A Sneak Preview of The Third Rule of Ten
Articles Inspirational articles from Hay House authors
A Sneak Preview of The Third Rule of TenA Captivating Tenzing Norbu Mystery
Ex-Buddhist monk and ex-LAPD officer turned private eye Tenzing Norbu is back with a new case, and it all begins with a mysterious early morning dream…or is it?
“Ayúdame.” The high-pitched voice was edged with stress and close, as if the owner’s mouth hovered an inch from my ear. “Ayúdame.”
My eyes snapped open, but my body knew better than to move. The muted light pressing through the bedroom window announced it was almost dawn. My eyes shifted right. The space by my side of the bed, where a woman in distress—a woman in distress who spoke Spanish—should be standing, was empty. I lifted my head and quick-scanned the rest of the bedroom. Empty. I rolled onto my left side, facing Heather. As usual, sometime during the night she had inched to the rim of the mattress and manufactured a rumpled bunker of bedclothes, within which her breath rose and fell in the steady rhythm signifying deep sleep. Her sloped silhouette was beautiful. I reached across the bed to trace my fingers along her curved side, but pulled my arm back. In the months we had been officially together, I’d learned at least one very important lesson: Never, ever wake up a forensic medical examiner on her one day off.
At my feet, the feline puddle of fur and whiskers called Tank was equally still, so it wasn’t his meow I’d heard. Finally, I checked the small monitor on my wall, which was connected to a series of small cameras outside—my electronic eyeballs on any intrusive dangers. Nothing. No one else was here, inside or out. I was hearing things, experiencing some kind of auditory hallucination. Great: one more item to add to my list of worrisome new behaviors.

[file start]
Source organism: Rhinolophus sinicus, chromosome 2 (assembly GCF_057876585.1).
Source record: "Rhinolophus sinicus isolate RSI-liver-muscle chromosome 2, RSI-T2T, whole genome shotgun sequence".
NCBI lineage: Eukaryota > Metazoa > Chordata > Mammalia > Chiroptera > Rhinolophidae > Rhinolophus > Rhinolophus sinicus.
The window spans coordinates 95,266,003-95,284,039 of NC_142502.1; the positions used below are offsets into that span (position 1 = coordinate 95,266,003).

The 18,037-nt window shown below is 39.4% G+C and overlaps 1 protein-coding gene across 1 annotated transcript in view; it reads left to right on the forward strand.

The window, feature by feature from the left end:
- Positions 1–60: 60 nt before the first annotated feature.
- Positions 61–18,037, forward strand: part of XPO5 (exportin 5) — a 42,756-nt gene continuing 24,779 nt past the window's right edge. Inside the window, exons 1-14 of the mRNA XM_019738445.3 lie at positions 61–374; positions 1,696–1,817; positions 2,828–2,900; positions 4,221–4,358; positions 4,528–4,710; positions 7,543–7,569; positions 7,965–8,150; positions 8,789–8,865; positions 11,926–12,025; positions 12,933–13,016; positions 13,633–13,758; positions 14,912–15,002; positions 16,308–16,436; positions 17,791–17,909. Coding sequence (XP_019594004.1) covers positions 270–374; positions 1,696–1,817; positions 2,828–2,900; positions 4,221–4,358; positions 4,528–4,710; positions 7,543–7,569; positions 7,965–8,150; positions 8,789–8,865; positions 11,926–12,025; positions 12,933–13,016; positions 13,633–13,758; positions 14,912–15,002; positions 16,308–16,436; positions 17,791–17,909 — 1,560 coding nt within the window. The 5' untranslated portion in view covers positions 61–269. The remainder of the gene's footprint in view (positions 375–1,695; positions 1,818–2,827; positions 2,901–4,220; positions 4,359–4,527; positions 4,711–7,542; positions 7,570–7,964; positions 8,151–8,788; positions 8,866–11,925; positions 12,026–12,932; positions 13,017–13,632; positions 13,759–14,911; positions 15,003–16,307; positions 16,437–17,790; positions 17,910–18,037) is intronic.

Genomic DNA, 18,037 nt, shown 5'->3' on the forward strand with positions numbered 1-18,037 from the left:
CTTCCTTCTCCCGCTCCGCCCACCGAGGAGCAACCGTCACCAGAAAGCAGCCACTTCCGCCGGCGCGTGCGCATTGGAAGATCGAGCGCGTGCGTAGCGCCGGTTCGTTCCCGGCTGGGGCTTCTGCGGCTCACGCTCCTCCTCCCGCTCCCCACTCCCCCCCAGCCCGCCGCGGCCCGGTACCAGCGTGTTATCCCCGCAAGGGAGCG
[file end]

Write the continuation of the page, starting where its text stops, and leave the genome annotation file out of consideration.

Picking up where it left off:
Sunday or not, sleep was no longer an option. I slipped out of bed and pulled on a baggy pair of sweatpants and a long-sleeved, cotton T-shirt. Tank lifted his head. His green eyes narrowed in the soft light, observing me as I dressed. His whiskers twitched—the equivalent of a cat shrug. He curled like a cashew, tucked his nose between his paws, and went back to sleep.
I tiptoed into the living room, grabbed the plaid blanket Heather had recently added to the sectional sofa, wrapped it around my shoulders, and padded through the kitchen and outside to the deck, careful to deactivate the Guard-on system first. After several months of living with this ridiculously expensive and hypervigilant organism of panoramic cameras and outdoor sensors, digital alerts and interconnected alarms, I was finally getting used to the thing. I still didn’t know whether to thank or curse my late client Julius Rosen for bequeathing me such a high-tech, über-expensive security system. It arrived with a handwritten note in Julius’s tiny, crabbed writing—one more symptom of his advanced Parkinson’s. “For my friend Tenzing Norbu,” the note read. “I deeply regret putting you on the radar of certain people and hope this will give you the protection you need and deserve.”